The Luton Reporter of the 11th October 1879 reported that a piece of land on Dunstable road was to be used for a new hospital for Luton. The conveyancing was complete between the Marquis of Bute to The Mayor, Mr Crawley, Mr H. Brown junior, Mr Cumberland, Mr Sworder, Mr Kershaw and Mr Seebohm in trust.
The land was a gift but the town was left to raise the money for the building and its maintenance. The Bute Hospital would replace the Cottage Hospital in High Town Road which had opened in 1872.
The newspaper gave the Cottage Hospital figures for the week ending 6th October 1879 – “Admitted 2, discharged 0, remaining 8, dead 0. Officer for the ensuing week , Mr Sworder.”
The opening ceremony was a major event and the town ground to a halt to watch the procession. The streets were lined with large crowds who witnessed the colourful scene with the many banners of the Corporation, friendly societies and charitable associations involved – including the Freemasons, the Ancient Order of Foresters and the Odd Fellows Society.
The procession went around town and halted when the Mayor reached the door of the hospital. Rev. J. O’Neill of St. Mary’s offered prayers. The Hon. Secretary of the Hospital, Mr Ewen then handed the keys of the building to Mr Phillips, J.P. who made a long speech. He congratulated the town on raising the money and giving the people a modern hospital that the town required. The procession then went through the hospital and back to the Town Hall.
The Luton Reporter newspaper then describes the hospital –
“The building which supersedes the makeshift dwelling which has done such good service at High town, occupies a convenient and pleasant site on the Dunstable-road. The land was given by the Marquis of Bute, who thus gracefully recognized his territorial and family connection with the Borough. In consequence of this circumstance the institution has been named the “Bute Hospital” and the arms of the house of Crichton-Stuart occupy a prominent place and form a pleasing adornment in the front of the building.
Economy necessarily had considerable weight in the decisions of the committee, but it is satisfactory to find that in an institution of this public character the useful and the ornamental have been judiciously combined, and that the building designed by Messrs J.R. Brown and Humphreys is a welcome addition to the public attractions of the town.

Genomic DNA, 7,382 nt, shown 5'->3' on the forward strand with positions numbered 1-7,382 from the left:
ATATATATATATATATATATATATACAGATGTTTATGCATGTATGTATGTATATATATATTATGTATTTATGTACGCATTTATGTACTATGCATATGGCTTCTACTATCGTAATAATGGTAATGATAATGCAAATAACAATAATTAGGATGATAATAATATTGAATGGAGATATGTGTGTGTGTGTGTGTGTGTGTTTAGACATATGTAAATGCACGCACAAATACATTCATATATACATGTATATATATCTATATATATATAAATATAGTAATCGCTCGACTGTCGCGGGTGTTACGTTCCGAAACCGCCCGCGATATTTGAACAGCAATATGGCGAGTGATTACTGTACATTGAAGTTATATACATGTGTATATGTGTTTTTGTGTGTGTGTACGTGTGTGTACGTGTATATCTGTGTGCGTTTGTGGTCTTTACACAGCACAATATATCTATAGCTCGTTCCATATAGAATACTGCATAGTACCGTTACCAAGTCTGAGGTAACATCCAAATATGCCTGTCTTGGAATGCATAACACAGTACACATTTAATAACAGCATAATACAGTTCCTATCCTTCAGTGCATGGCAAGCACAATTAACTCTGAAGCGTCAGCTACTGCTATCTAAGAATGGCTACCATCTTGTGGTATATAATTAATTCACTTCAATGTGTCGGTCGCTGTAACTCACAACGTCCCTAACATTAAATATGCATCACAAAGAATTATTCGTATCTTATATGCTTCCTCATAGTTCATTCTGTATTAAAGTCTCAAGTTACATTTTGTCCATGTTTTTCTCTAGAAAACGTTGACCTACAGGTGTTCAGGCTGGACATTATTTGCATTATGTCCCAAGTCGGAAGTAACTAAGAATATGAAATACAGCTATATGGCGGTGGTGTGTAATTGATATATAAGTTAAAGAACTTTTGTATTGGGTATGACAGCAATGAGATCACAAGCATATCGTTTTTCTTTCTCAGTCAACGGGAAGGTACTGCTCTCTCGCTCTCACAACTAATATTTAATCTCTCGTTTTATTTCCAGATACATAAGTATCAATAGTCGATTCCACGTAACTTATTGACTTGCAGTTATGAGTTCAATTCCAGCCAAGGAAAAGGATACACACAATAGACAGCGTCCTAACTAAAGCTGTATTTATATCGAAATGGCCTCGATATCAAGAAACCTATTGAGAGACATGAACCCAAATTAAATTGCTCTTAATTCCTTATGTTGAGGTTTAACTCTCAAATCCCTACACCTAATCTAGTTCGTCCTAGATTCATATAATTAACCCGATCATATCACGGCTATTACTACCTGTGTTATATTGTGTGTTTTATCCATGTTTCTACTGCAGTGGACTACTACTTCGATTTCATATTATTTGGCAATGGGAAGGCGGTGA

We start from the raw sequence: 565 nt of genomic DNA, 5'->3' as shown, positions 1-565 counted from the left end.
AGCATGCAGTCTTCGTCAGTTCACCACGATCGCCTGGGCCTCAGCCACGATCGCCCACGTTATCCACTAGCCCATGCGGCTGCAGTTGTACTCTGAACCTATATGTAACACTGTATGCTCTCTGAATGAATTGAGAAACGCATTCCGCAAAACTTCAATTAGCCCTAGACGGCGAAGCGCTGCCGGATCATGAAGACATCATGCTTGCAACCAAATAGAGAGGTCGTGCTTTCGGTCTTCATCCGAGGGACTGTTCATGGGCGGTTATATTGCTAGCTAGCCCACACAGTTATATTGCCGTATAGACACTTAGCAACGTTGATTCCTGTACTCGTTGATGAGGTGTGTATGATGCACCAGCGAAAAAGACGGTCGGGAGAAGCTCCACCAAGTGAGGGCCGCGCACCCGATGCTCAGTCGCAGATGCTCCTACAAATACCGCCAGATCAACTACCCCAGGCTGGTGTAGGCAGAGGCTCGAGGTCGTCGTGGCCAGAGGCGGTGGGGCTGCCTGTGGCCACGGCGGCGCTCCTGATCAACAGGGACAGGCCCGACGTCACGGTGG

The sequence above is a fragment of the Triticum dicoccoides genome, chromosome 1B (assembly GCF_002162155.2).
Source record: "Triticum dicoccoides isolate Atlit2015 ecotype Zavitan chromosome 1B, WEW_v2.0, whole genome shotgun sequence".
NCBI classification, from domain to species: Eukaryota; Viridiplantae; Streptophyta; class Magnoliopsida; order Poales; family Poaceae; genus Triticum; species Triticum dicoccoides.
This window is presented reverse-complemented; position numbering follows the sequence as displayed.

The front of brick is broken by bow windows and relieved by dressings of Tower Hill stone. A tasteful doorway leads to a spacious vestibule from which is entered a passage which runs the entire length of the building and divides the quarters of the patients from the domestic offices. In front the hospital has the appearance of being two storeys high, but with the exception of three rooms on the first floor there is but one storey, an arrangement which enables the sick wards to be constructed with a due regard to height and facilitates easy lighting and ventilation.
On entering the hall a comfortable matron’s room lies on the right and on the left is the operation room, with the propers offices and adjuncts. The two main rooms on the hospital side are the wards for men and women. The male ward is 28 feet long by 20 feet and 6 inches broad, and the female ward 28 feet by 23 feet. These wards are separated by the nurse’s room, which is 13 feet by 10, and has a window on each side enabling her to overlook both wards. Each of the wards contains six beds, so that accommodation is permanently provided for twelve patients, and more accommodation could be improvised if occasion demanded. Although, of course, it is to be hoped that such a contingency may never occur, the connection of Luton with three important lines of railway renders it possible that such a disaster as the Arlesly accident may task the utmost resources of the new establishment. In connection with these wards it may be mentioned that a happy thought has led to the erection of a verandah to each with a southern aspect, and a bench has been provided, so that nature may co-operate with science by giving opportunities for sun, changes of scene and fresh air. The accident or special ward is conveniently situated close to the door, and in the rear of it are the kitchen and other offices, at the end of all being the mortuary.
On the other side of the building the convalescent ward, which is 17 feet 9 inches by 12 feet, is at the rear of the female ward and is open to the country on two sides. The two principal wards are supplied with baths and other accommodation, and the appointments altogether are suitable and accessible. The three rooms on the first floor comprise a committee or board room, the matron’s and another bedroom. The building has been in hand a little over twelve months, and the work has been satisfactorily carried out by Messrs Smart Brothers, the contract price being £2,110.”
A luncheon followed in the large hall of the Free Library after which many long speeches were made. It was revealed that the Oddfellows had donated £100 to the building of the hospital. It was also mentioned that the Mayor, John Dawson, took a deep interest in the welfare of the town especially that of the working class who formed the majority of the town. The day ended with a ballad concert at the Town Hall.
The Luton Reporter published a weekly report on the Bute Hospital. “The Bute Hospital. Report for the week ending Nov 20th 1883 – Admitted, one: discharged, none : remaining seven: dead, none – Medical Officer for the ensuing week, Mr Rew. A.S. Ewen, Hon Sec.”
Note the plaque at the top of the building, below left. This shows the coat of arms of th Crichton-Stuart familiy surounded by the Order of the Thistle.
The colour photos were taken in February 2015.